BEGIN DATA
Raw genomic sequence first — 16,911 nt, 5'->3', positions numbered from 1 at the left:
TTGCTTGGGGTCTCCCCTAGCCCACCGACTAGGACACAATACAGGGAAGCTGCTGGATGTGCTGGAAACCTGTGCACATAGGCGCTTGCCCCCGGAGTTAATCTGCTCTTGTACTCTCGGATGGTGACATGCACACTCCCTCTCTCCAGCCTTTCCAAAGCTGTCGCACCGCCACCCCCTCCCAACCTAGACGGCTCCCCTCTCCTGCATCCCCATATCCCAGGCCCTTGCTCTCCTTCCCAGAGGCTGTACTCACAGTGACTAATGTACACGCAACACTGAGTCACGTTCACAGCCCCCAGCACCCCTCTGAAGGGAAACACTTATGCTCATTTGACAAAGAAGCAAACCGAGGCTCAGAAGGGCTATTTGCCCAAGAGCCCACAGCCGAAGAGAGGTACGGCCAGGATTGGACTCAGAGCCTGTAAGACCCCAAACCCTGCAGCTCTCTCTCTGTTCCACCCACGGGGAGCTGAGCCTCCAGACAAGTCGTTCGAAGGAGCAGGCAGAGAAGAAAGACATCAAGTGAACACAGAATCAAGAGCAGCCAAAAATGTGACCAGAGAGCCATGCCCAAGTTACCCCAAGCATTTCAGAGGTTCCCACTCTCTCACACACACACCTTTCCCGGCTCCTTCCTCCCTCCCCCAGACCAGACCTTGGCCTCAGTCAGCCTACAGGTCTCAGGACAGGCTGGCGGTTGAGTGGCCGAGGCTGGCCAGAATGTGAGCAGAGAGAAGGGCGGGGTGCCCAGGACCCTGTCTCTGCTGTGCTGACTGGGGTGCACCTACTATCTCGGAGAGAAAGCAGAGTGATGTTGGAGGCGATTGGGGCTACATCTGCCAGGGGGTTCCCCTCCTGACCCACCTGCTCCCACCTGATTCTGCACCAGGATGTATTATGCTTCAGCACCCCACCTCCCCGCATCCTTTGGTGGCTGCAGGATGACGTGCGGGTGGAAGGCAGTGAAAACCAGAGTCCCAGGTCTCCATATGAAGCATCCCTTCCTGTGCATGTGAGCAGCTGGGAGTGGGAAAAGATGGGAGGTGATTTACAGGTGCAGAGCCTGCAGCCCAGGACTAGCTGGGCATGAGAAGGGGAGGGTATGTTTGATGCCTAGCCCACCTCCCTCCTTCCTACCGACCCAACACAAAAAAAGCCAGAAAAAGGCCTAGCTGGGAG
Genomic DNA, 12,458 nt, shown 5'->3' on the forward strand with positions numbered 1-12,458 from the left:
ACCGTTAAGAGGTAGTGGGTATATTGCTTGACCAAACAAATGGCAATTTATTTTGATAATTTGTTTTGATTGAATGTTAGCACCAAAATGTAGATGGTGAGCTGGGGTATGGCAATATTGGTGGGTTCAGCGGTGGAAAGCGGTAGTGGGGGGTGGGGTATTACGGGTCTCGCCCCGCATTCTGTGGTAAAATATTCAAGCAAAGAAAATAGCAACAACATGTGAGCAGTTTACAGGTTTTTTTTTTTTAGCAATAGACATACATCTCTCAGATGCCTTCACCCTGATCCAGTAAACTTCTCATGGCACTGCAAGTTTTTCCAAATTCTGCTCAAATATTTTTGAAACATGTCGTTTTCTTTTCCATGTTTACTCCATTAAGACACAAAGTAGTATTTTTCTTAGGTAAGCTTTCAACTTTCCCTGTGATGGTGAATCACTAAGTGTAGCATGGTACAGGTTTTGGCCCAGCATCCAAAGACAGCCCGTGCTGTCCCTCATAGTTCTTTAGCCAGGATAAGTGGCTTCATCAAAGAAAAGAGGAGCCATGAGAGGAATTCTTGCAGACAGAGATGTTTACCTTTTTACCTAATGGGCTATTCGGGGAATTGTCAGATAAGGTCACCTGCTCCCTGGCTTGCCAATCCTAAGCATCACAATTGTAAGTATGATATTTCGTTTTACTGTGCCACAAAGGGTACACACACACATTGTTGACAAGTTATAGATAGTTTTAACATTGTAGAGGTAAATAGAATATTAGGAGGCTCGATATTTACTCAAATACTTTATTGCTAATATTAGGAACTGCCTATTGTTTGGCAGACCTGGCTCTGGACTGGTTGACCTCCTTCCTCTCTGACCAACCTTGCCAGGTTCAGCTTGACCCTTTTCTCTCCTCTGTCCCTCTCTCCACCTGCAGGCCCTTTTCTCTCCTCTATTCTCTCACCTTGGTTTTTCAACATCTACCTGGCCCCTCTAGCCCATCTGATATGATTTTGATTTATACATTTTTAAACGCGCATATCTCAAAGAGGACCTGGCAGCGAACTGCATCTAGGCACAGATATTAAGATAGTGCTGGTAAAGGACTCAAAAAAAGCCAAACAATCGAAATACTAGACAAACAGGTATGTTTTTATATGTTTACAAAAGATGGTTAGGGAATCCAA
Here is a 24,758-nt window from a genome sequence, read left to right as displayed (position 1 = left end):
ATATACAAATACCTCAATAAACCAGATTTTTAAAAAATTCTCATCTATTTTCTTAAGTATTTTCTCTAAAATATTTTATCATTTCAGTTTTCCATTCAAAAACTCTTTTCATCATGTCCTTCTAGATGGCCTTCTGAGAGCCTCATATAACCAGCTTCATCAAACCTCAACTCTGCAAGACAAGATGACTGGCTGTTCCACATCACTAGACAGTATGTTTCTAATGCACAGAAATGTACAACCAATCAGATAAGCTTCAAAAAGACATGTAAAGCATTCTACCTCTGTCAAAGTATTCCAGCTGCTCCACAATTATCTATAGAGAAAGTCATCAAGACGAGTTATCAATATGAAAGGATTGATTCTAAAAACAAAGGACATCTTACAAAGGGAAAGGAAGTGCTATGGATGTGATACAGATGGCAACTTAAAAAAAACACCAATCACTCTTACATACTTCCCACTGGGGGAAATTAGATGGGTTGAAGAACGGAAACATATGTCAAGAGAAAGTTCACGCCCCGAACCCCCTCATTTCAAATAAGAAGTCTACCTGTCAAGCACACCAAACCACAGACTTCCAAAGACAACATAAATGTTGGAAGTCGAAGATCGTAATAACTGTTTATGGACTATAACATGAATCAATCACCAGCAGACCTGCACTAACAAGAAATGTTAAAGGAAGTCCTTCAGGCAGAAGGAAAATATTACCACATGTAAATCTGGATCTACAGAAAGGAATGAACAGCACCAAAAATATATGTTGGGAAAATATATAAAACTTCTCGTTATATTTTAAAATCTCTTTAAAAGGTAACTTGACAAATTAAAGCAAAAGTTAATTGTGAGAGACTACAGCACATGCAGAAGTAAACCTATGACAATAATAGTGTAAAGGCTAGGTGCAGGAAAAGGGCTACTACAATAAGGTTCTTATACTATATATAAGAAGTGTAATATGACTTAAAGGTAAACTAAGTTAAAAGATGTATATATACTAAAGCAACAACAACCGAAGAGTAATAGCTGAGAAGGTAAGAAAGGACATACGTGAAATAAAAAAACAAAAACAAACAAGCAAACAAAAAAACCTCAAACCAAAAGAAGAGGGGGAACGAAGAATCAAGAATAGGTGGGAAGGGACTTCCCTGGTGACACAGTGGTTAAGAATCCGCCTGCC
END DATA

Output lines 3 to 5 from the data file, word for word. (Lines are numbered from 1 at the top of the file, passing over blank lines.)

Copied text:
Genomic DNA, 12,458 nt, shown 5'->3' on the forward strand with positions numbered 1-12,458 from the left:
ACCGTTAAGAGGTAGTGGGTATATTGCTTGACCAAACAAATGGCAATTTATTTTGATAATTTGTTTTGATTGAATGTTAGCACCAAAATGTAGATGGTGAGCTGGGGTATGGCAATATTGGTGGGTTCAGCGGTGGAAAGCGGTAGTGGGGGGTGGGGTATTACGGGTCTCGCCCCGCATTCTGTGGTAAAATATTCAAGCAAAGAAAATAGCAACAACATGTGAGCAGTTTACAGGTTTTTTTTTTTTAGCAATAGACATACATCTCTCAGATGCCTTCACCCTGATCCAGTAAACTTCTCATGGCACTGCAAGTTTTTCCAAATTCTGCTCAAATATTTTTGAAACATGTCGTTTTCTTTTCCATGTTTACTCCATTAAGACACAAAGTAGTATTTTTCTTAGGTAAGCTTTCAACTTTCCCTGTGATGGTGAATCACTAAGTGTAGCATGGTACAGGTTTTGGCCCAGCATCCAAAGACAGCCCGTGCTGTCCCTCATAGTTCTTTAGCCAGGATAAGTGGCTTCATCAAAGAAAAGAGGAGCCATGAGAGGAATTCTTGCAGACAGAGATGTTTACCTTTTTACCTAATGGGCTATTCGGGGAATTGTCAGATAAGGTCACCTGCTCCCTGGCTTGCCAATCCTAAGCATCACAATTGTAAGTATGATATTTCGTTTTACTGTGCCACAAAGGGTACACACACACATTGTTGACAAGTTATAGATAGTTTTAACATTGTAGAGGTAAATAGAATATTAGGAGGCTCGATATTTACTCAAATACTTTATTGCTAATATTAGGAACTGCCTATTGTTTGGCAGACCTGGCTCTGGACTGGTTGACCTCCTTCCTCTCTGACCAACCTTGCCAGGTTCAGCTTGACCCTTTTCTCTCCTCTGTCCCTCTCTCCACCTGCAGGCCCTTTTCTCTCCTCTATTCTCTCACCTTGGTTTTTCAACATCTACCTGGCCCCTCTAGCCCATCTGATATGATTTTGATTTATACATTTTTAAACGCGCATATCTCAAAGAGGACCTGGCAGCGAACTGCATCTAGGCACAGATATTAAGATAGTGCTGGTAAAGGACTCAAAAAAAGCCAAACAATCGAAATACTAGACAAACAGGTATGTTTTTATATGTTTACAAAAGATGGTTAGGGAATCCAA
Here is a 24,758-nt window from a genome sequence, read left to right as displayed (position 1 = left end):